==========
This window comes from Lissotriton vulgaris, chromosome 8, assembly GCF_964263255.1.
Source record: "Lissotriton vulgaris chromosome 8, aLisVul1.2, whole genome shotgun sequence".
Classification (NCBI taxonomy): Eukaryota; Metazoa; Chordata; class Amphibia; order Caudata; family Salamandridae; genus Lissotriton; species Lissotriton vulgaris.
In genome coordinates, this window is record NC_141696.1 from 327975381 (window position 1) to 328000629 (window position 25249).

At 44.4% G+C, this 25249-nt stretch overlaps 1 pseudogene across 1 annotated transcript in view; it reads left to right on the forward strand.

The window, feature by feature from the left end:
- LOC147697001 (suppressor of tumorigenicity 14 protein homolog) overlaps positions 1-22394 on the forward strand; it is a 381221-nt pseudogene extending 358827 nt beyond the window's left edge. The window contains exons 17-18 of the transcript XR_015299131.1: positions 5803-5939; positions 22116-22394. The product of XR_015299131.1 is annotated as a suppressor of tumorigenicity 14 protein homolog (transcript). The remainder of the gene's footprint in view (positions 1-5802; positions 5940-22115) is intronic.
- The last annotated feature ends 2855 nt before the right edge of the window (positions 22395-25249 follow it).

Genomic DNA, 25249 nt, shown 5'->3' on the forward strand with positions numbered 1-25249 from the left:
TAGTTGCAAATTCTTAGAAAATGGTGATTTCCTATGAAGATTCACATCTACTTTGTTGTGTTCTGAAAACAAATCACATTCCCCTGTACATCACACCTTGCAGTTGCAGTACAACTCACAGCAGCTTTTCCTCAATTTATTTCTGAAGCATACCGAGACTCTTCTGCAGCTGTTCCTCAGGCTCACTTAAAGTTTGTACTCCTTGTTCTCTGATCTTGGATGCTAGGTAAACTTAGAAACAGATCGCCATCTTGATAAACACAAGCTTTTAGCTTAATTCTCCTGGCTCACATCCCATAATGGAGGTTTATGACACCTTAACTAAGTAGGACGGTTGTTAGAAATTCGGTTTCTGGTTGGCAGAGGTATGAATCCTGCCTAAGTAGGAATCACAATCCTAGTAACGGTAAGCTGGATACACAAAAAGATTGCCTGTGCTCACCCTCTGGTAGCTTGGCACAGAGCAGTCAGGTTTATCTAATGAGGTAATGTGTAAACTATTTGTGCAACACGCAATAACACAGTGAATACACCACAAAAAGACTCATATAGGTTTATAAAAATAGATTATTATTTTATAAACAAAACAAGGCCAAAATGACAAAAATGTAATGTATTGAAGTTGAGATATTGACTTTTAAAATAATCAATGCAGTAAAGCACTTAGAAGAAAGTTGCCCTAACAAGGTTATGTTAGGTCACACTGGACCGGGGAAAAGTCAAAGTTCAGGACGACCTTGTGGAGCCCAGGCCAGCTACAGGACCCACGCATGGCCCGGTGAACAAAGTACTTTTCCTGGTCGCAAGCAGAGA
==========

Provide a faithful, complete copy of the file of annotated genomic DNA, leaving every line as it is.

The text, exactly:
This window comes from Lissotriton vulgaris, chromosome 8, assembly GCF_964263255.1.
Source record: "Lissotriton vulgaris chromosome 8, aLisVul1.2, whole genome shotgun sequence".
Classification (NCBI taxonomy): Eukaryota; Metazoa; Chordata; class Amphibia; order Caudata; family Salamandridae; genus Lissotriton; species Lissotriton vulgaris.
In genome coordinates, this window is record NC_141696.1 from 327975381 (window position 1) to 328000629 (window position 25249).

At 44.4% G+C, this 25249-nt stretch overlaps 1 pseudogene across 1 annotated transcript in view; it reads left to right on the forward strand.

The window, feature by feature from the left end:
- LOC147697001 (suppressor of tumorigenicity 14 protein homolog) overlaps positions 1-22394 on the forward strand; it is a 381221-nt pseudogene extending 358827 nt beyond the window's left edge. The window contains exons 17-18 of the transcript XR_015299131.1: positions 5803-5939; positions 22116-22394. The product of XR_015299131.1 is annotated as a suppressor of tumorigenicity 14 protein homolog (transcript). The remainder of the gene's footprint in view (positions 1-5802; positions 5940-22115) is intronic.
- The last annotated feature ends 2855 nt before the right edge of the window (positions 22395-25249 follow it).

Genomic DNA, 25249 nt, shown 5'->3' on the forward strand with positions numbered 1-25249 from the left:
TAGTTGCAAATTCTTAGAAAATGGTGATTTCCTATGAAGATTCACATCTACTTTGTTGTGTTCTGAAAACAAATCACATTCCCCTGTACATCACACCTTGCAGTTGCAGTACAACTCACAGCAGCTTTTCCTCAATTTATTTCTGAAGCATACCGAGACTCTTCTGCAGCTGTTCCTCAGGCTCACTTAAAGTTTGTACTCCTTGTTCTCTGATCTTGGATGCTAGGTAAACTTAGAAACAGATCGCCATCTTGATAAACACAAGCTTTTAGCTTAATTCTCCTGGCTCACATCCCATAATGGAGGTTTATGACACCTTAACTAAGTAGGACGGTTGTTAGAAATTCGGTTTCTGGTTGGCAGAGGTATGAATCCTGCCTAAGTAGGAATCACAATCCTAGTAACGGTAAGCTGGATACACAAAAAGATTGCCTGTGCTCACCCTCTGGTAGCTTGGCACAGAGCAGTCAGGTTTATCTAATGAGGTAATGTGTAAACTATTTGTGCAACACGCAATAACACAGTGAATACACCACAAAAAGACTCATATAGGTTTATAAAAATAGATTATTATTTTATAAACAAAACAAGGCCAAAATGACAAAAATGTAATGTATTGAAGTTGAGATATTGACTTTTAAAATAATCAATGCAGTAAAGCACTTAGAAGAAAGTTGCCCTAACAAGGTTATGTTAGGTCACACTGGACCGGGGAAAAGTCAAAGTTCAGGACGACCTTGTGGAGCCCAGGCCAGCTACAGGACCCACGCATGGCCCGGTGAACAAAGTACTTTTCCTGGTCGCAAGCAGAGA